With other cameras, you may have jobs to do. They may have to do pre-match interviews, live news crosses, get footage of the teams arriving. There’s a whole load of stuff that needs to go into edit packages that will be shown before kickoff. Typically then, an hour before kickoff, everybody will be on camera. And again, depending on what camera you’re doing, you’ll all have different roles then. It will be typically getting pre-match shots, warm-up shots, fans turning up in the crowds. Just getting more edit packages that can be distributed to the broadcasters around the world and things like that.
As we get closer to kickoff, that will come to an end. You will just be told by the director what’s expected of us on the game that day. Then you enter the game — the next two hours are pure game stuff.
Do those two hours fly by?
I would say it depends which camera you’re doing. If you’ve got a busy camera, the game flies by. If you have a camera that’s not doing a great deal or isn’t being used a great deal, then some games can drag. The reason for that will be more because of the weather than the game itself. Because when you’re doing a camera, you’re not always aware of how exciting a game can be. You get a feel for it from the crowd. And being in an empty stadium during the pandemic has made it trickier to gauge how exciting the game is. It’s one thing for the players to feed off that energy, but as a camera crew, you feed off it as well. That’s something else that we’ve really missed during lockdown.
Your line of work has taken you all over the country...where have you had your best filming experience? Whether it be in sport or another occasion.
I actually really love going to Bournemouth. As a club, it’s my experience they treat broadcasters and the crew very, very well. They’re very accommodating and polite. At Bournemouth, I’ve never ever had a bad experience. You turn up and the security guards have a smile, they shake your hand. The stewards ask how you are and ask, “Where are you today? Where’s your camera?” “I’m up there.” “Right. Any problems, just let us know. We’ll see what we can do.” The managerial style, the players, the coaches, the manager, the assistant manager have always just been nothing but charming. And I’m talking about the instances where you have to go down post-match and they may have had a really bad result. But they don’t take it out on you. They don’t make you feel like you’re the reason for the bad result. At Bournemouth – certainly when Eddie was there – win, lose, or draw, he always came out with a smile and he was polite to you and he didn’t make me feel uncomfortable.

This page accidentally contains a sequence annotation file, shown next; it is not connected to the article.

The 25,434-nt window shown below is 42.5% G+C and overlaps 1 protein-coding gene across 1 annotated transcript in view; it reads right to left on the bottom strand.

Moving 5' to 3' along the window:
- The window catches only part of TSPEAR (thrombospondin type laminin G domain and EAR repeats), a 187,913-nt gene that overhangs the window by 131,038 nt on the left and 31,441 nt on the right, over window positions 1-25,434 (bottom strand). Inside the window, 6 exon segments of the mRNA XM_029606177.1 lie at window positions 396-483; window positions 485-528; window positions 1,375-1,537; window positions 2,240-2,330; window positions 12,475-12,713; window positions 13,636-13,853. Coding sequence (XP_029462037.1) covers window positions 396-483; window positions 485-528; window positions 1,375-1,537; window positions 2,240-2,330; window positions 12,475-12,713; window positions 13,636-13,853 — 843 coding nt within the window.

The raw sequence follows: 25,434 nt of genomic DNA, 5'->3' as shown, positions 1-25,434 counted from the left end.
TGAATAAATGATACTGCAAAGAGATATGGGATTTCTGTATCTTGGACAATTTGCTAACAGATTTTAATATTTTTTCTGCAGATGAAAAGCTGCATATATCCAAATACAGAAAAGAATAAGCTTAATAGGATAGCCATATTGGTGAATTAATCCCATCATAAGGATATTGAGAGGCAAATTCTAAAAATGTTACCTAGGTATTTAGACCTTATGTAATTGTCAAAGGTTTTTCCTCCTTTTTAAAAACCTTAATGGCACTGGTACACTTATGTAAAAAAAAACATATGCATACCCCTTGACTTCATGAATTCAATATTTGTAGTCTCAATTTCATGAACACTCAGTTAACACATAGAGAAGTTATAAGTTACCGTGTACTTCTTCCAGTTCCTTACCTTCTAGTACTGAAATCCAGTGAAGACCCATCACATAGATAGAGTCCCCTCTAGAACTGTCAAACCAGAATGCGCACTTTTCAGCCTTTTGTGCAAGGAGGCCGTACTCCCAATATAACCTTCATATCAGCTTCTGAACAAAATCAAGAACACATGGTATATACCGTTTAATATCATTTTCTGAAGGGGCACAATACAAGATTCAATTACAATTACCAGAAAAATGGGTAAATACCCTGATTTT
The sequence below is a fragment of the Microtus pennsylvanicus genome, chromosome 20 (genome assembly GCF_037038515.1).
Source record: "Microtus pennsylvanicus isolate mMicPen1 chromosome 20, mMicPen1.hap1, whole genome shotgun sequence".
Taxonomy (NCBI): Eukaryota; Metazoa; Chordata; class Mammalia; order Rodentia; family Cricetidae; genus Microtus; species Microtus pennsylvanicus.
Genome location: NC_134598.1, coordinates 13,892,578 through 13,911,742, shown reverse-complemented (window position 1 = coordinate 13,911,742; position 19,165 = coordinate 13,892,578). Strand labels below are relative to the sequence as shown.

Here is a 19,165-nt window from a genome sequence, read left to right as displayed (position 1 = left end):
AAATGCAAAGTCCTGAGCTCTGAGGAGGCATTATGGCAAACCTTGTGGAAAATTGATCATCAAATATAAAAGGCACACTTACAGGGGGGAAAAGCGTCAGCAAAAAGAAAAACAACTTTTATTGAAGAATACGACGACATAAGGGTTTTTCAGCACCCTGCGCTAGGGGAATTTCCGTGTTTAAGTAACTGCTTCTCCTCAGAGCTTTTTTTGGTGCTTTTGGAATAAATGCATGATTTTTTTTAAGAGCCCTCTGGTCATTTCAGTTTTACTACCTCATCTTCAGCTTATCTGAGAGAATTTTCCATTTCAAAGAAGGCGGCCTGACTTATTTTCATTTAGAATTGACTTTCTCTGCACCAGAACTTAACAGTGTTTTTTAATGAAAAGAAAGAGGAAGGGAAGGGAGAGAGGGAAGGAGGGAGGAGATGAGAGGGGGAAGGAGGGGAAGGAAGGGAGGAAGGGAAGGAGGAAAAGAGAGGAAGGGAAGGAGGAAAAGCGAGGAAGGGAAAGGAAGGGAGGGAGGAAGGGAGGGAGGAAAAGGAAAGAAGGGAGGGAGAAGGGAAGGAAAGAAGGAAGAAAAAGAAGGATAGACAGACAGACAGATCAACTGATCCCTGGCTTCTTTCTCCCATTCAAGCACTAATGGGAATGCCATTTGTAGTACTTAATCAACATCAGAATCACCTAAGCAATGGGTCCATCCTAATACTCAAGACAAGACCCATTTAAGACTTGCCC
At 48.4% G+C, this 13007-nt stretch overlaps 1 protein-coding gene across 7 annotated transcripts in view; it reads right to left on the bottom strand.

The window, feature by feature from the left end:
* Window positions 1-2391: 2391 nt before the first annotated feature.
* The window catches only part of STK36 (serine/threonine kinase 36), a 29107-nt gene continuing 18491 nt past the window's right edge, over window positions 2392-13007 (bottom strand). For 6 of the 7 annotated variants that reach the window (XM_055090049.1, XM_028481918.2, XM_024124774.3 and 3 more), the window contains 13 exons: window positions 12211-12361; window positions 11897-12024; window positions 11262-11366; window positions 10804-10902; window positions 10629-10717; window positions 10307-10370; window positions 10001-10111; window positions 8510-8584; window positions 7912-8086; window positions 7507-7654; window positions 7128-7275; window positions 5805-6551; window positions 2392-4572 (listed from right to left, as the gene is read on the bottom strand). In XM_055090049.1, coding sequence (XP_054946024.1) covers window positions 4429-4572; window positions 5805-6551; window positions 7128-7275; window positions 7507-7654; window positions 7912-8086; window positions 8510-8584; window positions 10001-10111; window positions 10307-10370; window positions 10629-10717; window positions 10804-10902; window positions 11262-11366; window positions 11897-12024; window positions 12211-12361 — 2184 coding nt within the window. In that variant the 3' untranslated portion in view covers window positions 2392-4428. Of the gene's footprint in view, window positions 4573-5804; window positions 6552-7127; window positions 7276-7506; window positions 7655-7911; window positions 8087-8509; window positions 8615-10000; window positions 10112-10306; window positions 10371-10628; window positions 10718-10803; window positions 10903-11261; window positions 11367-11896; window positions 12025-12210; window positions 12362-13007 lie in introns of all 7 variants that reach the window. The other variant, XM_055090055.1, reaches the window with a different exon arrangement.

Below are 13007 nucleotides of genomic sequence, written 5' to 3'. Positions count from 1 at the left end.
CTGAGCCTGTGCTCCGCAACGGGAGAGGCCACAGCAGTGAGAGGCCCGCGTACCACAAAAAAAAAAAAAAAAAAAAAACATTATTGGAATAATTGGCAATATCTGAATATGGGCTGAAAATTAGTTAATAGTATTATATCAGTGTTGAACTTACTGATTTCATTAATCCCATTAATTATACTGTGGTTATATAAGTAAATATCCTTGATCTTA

What Career Advice would you give to someone looking to start out in Broadcasting?
If you’re really keen on getting a job, not just in live sport, but in any form of broadcasting, I would say, don’t give up. The biggest problem that you’ll have is giving up. I know that’s easy for me to say because I’m employed on a daily basis, but that wasn’t always the case. And I did my time of writing off for jobs. At my mum’s house, I think I still have 40, 50 rejection letters. I think if you really want to work in TV, you have to understand that you are going to start at the bottom. You’re not going to get paid a great deal and you’re going to work long hours. But if you stick with it, the rewards are amazing. What you get to see, where you get to go, what you get to be exposed to is fantastic.
Want to see more from Graham Howe? Head to his website for more production pieces both within sport and other popular TV shows. For more local sport stories, click here. And you can also follow PitchTALKS on all our social media channels: Facebook, Twitter, Instagram, LinkedIn and/or listen to the PitchTALKS podcast via Anchor, where you can choose how to listen.